Pig farms have a weekly cycle. We create about 13,000 pigs in New Zealand each week. Because production is cyclical we can see patterns in what people buy. At Christmas, sales of pig would go up because of hams. At Easter pork buying and consumption goes down because people have taken their children away on holiday and are not eating as much pork (people tend to opt for easier food options on holiday). So over many years the NZ Pork board was able to create a map of buying habits for pork. However, there were abnormalities in the data: on different weeks in different years pork sales slowed considerably. Sometimes these declines would happen for one week, at others for two or sometimes three or more. It made little sense until someone made the connection between that and Lotto jackpotting.

It turned out people were buying lesser quality protein so they could afford more Lotto tickets. That idea was incredibly confronting to me. I live in a world where neither I nor most of my friends need to make certain choices about what we buy at the supermarket in order to save money to gamble. It was if I was in a cartoon and the light bulb was going off above my head.

It wasn't that these consumers even had a choice of buying free range or not. The difference in price of those two items was actually the difference between having protein or not. But more than that, they saw the way out of their situation was to forgo proper protein for something cheaper and worse for them, such as pies or cheerios. For them food was the variable spend in their life.

I started to really understand the true complexity of farming and meat production. I started to see that for many people meat purchasing wasn't as simple as choosing something because it is ethically or nutritionally better. I realised that we needed to start educating and talking to people about meat production. Most of the time the arguments about the different types of farming come from people who have a choice, or are educated enough to understand the choice they are making. But in my opinion it is not as simple as trying to get rid of all mass-produced non-free-range meat. Because if we do that, at a certain price point people will not understand what they can do to combat that price hike. Subsequently they will not buy protein.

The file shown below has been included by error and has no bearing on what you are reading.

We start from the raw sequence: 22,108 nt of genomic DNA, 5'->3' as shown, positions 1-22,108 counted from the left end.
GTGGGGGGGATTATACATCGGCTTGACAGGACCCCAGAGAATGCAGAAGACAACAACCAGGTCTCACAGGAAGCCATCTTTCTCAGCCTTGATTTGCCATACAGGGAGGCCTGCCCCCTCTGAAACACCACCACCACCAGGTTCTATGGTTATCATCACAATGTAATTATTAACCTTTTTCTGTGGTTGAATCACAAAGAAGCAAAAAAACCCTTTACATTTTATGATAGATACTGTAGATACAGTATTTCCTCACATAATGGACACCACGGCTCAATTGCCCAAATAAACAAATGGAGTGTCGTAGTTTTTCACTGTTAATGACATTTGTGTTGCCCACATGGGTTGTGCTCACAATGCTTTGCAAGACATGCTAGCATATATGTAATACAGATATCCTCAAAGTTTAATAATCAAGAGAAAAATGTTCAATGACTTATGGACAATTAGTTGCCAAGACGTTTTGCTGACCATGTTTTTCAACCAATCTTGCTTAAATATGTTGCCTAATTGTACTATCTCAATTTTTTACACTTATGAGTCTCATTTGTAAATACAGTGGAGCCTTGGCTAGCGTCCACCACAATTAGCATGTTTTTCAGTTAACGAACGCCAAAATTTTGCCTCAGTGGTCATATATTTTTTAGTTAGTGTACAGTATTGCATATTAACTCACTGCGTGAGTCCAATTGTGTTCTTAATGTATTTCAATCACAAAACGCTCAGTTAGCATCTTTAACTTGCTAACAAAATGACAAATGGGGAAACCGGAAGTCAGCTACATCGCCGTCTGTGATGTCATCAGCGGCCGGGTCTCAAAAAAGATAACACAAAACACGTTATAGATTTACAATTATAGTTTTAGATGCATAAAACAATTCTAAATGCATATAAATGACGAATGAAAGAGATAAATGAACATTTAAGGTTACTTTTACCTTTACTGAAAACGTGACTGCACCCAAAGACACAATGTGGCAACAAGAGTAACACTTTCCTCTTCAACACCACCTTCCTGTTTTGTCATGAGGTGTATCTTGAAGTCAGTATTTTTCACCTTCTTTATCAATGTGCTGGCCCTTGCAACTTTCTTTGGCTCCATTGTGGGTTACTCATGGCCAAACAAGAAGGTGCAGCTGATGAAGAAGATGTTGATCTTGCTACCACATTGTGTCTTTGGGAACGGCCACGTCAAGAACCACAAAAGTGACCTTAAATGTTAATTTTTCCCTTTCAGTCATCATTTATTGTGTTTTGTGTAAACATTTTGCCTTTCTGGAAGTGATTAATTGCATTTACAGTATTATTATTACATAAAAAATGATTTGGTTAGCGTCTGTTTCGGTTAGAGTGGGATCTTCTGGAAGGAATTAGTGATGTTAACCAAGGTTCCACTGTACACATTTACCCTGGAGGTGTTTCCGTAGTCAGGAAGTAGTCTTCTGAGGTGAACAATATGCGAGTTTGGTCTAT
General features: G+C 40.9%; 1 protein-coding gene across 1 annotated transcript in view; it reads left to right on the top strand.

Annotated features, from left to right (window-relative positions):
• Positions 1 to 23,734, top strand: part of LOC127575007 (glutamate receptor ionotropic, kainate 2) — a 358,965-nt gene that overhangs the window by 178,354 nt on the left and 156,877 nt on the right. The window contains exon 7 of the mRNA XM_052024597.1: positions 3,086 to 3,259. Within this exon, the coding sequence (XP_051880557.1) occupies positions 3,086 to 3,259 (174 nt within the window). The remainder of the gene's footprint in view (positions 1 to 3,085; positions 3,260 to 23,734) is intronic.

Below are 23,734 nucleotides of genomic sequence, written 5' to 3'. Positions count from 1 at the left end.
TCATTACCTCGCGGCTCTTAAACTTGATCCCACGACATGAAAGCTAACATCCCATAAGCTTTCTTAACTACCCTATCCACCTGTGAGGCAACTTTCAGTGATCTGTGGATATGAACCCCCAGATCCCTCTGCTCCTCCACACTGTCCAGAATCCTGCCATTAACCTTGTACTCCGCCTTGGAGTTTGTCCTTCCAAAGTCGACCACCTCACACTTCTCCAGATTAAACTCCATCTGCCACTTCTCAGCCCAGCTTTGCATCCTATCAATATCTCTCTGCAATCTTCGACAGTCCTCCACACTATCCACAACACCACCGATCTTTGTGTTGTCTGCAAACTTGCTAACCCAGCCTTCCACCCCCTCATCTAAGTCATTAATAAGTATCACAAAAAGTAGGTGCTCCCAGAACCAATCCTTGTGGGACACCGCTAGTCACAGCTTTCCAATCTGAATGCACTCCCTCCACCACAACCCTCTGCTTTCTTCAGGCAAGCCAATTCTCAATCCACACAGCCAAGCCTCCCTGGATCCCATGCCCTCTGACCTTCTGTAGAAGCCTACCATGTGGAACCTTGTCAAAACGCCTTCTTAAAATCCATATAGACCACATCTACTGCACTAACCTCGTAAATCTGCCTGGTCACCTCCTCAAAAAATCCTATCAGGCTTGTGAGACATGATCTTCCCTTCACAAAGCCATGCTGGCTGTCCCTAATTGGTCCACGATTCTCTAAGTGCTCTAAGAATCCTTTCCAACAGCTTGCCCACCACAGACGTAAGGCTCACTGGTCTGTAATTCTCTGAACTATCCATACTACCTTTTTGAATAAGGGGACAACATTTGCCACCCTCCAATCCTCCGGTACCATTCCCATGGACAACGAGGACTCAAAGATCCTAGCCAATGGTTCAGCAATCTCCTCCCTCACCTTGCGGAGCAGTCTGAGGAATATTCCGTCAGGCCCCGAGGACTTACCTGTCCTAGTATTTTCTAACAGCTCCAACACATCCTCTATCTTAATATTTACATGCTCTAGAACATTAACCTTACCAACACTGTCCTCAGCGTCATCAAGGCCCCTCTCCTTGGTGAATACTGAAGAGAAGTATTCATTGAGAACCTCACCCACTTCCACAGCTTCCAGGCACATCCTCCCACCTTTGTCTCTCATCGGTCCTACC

Yes, we need to talk about the environmental impact of farming. Yes, conversations should be had about what is better for animals and what is better for humans and for the health of both. But we also need to make sure that when we have these conversations we keep in mind the people who are not buying books about food and where it comes from. We need to acknowledge that education around food is not great, and while having these discussions and implementing different practices we need to be careful that we don't create a situation where we cultivate hunger in our own backyard. We know that we can make enough food to feed every New Zealander properly, but we also know if people can't afford to buy food we don't give it to them.

I think as a nation we need to look at our most vulnerable. If they are using Lotto as their way out, and if not buying mass-produced meat means a family can have some hope, then we should be looking at how we can create a better situation for them and their eating habits. We need to take into account the whole picture (which includes education) as we move forward in order to make sure that everyone has access to wholesome, healthy food for their whole family.

So with all of this mind and after my two years of meat I don't think my journey has finished. I achieved one small thing for myself, which is I learnt a lot about pig and chicken meat and the complexity of issues and systems involved with their production. The choices all of us have to make, and the changes I personally need to implement so I can leave less of an impact. But I am still looking to the future, my journey has not finished. Food is an amazing thing to grow, cook and eat. I will forever be curious about it and I hope to be challenged by many more things over my lifetime. From eating bugs through to lab grown protein – what we eat and why, and who gets to eat it has a lot to tell us about our society as a whole.

But as I continue to strive to learn more I do know that I must remember to not always live in my bubble. We must look beyond our echo chambers to the whole country. And we – as the people who are most interested and passionate about this topic – need to take the bull by the horns and work out solutions that will work for everyone.

- This article first appeared in Kai and Culture: Food Stories from Aotearoa, published by the Freerange Press.